When things go wrong, we spend so much time trying to figure out what happened and how our project launch got off track. But what if we did that first, in what research psychologist Gary Klein calls a project premortem before we have any actual fires to put out? We often don’t and instead are left with postmortems that look something like this:
Two weeks after you launched a project that your team dedicated months to, that feeling of accomplishment has quickly faded and things have gone very wrong. The team has worked tirelessly to patch issues and now they’re left feeling angry and dejected. Tensions are high but the project team has assembled for a postmortem to report back to stakeholders how this happened and what, if anything, could’ve been avoided.
The discussion uncovers several avoidable issues. The sales team shares that the new product took considerable effort and handholding to close even a fraction of the expected sales. “We thought sign-ups would happen self-serve since we’re not selling to small businesses. But instead, prospects wanted to be walked through the solution. Many were confused as to whether we’d solve their problem or not and wanted a demo.”
Marketing piles on, adding that creating a new category may not have been the right product positioning. The customer problems we were solving weren’t clear. They do note that the handful of customers who successfully onboarded are getting real value.
Customer Success sighs, “yes, onboarding has been a real challenge. Many customers just give up midway through. We’ve been reaching out to accounts as fast as we can, but we just weren’t expecting so much heavy lifting, and it’s not sustainable.”
Finance jumps in, “well, it’s not financially sustainable. This was pitched as a high volume, lower margin product but what I’m hearing is that it’s neither.” They leave the meeting early with an ominous statement, “Obviously, this can’t continue.”
An engineer quietly mentions, “I’m relieved it hasn’t taken off.” Everyone turns to them as they continue, “The machine learning model I built was just a proof of concept. I don’t think it’s going to hold up with tens of thousands of users let alone our goal of a hundred thousand daily active users.” The engineer then sinks into their chair as they realize this is the first time many of their colleagues are learning this.
The project team then begins brainstorming ways they could’ve improved project success and reduced these risks. The product manager admits that they knew they needed to do more customer discovery and interviews to really understand the problem and the target market, but felt pressured to make the launch date. The team finishes the postmortem, lays out a list of ways to reduce risk next time that includes using a prototype to validate the product idea early on, shortens the onboarding to get users to the ‘aha’ moment more quickly, and demonstrates the value of the product. Sales and marketing agree a clearer positioning statement and better definition of the target market would have avoided brand damage and customer confusion.
In his Harvard Business Review article, Klein notes that the problem with a postmortem is that it benefits everyone except the patient. Hindsight is great, but what if the project team had stopped and done this same risk assessment at the beginning of a project? Klein suggests performing a project premortem early in a project’s planning phase. Instead of a typical critiquing session where the team predicts what might go wrong, the premortem analysis assumes the project’s failure. The team’s job is to brainstorm potential problems that caused the project’s failure. The premortem exercise taps into a concept called “prospective hindsight”. Researchers from Wharton and the University of Colorado discovered that the process of imagining an event has occurred increases the ability to predict future outcomes by 30 per cent. And perhaps some of the pay off is that once the team thinks about avoidable risk from the start, they're primed to do that throughout the project.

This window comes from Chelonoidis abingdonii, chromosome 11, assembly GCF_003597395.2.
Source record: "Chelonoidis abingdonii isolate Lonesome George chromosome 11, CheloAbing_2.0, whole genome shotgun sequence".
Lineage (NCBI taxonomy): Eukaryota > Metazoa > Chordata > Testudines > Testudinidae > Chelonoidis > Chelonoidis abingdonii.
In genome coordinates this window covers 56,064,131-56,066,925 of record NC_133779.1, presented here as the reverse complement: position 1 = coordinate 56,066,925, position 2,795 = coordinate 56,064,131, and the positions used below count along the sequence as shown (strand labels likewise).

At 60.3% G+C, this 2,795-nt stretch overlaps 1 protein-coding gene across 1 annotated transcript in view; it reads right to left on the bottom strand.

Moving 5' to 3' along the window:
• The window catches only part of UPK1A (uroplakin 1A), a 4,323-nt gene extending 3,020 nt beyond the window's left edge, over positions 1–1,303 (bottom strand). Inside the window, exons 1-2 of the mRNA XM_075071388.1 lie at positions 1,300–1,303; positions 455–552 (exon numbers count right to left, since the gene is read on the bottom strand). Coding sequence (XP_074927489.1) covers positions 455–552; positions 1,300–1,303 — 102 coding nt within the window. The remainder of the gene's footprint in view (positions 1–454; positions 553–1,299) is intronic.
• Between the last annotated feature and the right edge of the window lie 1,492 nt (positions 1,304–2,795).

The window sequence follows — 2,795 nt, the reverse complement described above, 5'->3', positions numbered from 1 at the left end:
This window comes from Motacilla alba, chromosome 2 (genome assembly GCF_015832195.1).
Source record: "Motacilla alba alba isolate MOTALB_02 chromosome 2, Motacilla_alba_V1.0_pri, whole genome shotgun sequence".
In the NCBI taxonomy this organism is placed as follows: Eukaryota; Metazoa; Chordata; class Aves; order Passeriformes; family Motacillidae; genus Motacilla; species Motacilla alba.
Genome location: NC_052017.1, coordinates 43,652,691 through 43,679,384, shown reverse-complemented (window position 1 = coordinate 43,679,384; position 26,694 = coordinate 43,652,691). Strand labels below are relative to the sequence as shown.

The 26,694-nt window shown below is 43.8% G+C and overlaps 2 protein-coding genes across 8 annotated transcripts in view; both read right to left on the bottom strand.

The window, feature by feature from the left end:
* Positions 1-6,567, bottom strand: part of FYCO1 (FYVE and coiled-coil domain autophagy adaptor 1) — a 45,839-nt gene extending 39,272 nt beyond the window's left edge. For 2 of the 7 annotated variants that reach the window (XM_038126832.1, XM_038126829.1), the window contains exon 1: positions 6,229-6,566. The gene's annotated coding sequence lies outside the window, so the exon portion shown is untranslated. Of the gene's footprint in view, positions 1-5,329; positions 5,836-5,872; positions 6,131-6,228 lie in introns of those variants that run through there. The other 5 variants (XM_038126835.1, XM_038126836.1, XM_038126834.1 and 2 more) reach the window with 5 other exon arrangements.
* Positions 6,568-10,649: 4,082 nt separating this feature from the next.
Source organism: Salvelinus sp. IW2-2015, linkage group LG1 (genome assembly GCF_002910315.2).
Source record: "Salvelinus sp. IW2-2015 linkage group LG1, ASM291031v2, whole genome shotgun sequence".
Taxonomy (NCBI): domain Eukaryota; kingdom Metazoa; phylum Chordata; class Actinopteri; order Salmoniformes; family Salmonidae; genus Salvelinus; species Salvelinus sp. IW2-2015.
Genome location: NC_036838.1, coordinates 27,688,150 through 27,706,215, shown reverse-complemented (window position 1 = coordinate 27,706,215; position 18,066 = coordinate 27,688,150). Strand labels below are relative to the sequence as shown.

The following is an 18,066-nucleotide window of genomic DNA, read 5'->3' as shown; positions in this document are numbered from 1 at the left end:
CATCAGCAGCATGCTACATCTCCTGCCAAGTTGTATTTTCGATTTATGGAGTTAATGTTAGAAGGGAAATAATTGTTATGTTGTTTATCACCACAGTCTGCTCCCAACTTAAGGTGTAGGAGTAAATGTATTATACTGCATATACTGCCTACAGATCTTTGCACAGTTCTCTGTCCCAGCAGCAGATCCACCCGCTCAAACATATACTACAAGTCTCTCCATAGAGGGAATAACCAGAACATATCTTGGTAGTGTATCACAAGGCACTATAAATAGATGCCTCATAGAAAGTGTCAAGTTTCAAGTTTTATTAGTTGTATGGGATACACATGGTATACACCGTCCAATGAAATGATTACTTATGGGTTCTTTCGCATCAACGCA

People are sometimes hesitant to speak up in the planning phase of a project because of politics, or a fear of being seen as negative. The hypothetical nature of the premortem reduces that fear while making it safe for everyone to participate and even rewarding for those who identify potential weaknesses others on the project team didn’t foresee.
Ideally, the premortem analysis begins right after the kickoff meeting, once everyone knows the context and goals of the project. The team takes a few minutes to quietly brainstorm reasons the project has failed, placing one reason on a sticky note (real or virtual).
After the team has finished brainstorming, it’s time to analyze. One-by-one each team member introduces their reason and places it on a whiteboard. The team discusses potential ways they can guard against the risk. We recommend categorizing each risk against four categories:
- Desirability (value proposition, customer segments, channels, and relationships)
- Feasibility (technical, regulatory, skill sets, and patents)
- Viability (revenue and cost structures)
- Ethics (should we build this?)
The team should also do more risk analysis to determine what quick experiments they might conduct to reduce that risk. For example, they might identify value proposition concerns and decide to test an experience prototype to determine the target market’s willingness to pay for the proposed product. Or a technical spike may be appropriate to rule-out feasibility risk. The team should choose the right experiments to run — those which are crucial for success. Some risks aren’t worth tackling because they’re either known or are unimportant. Using something like this matrix will help the team prioritize:
By tapping into the power of intuition, the premortem technique helps project teams with better decision making and most importantly, avoiding the dreaded postmortem.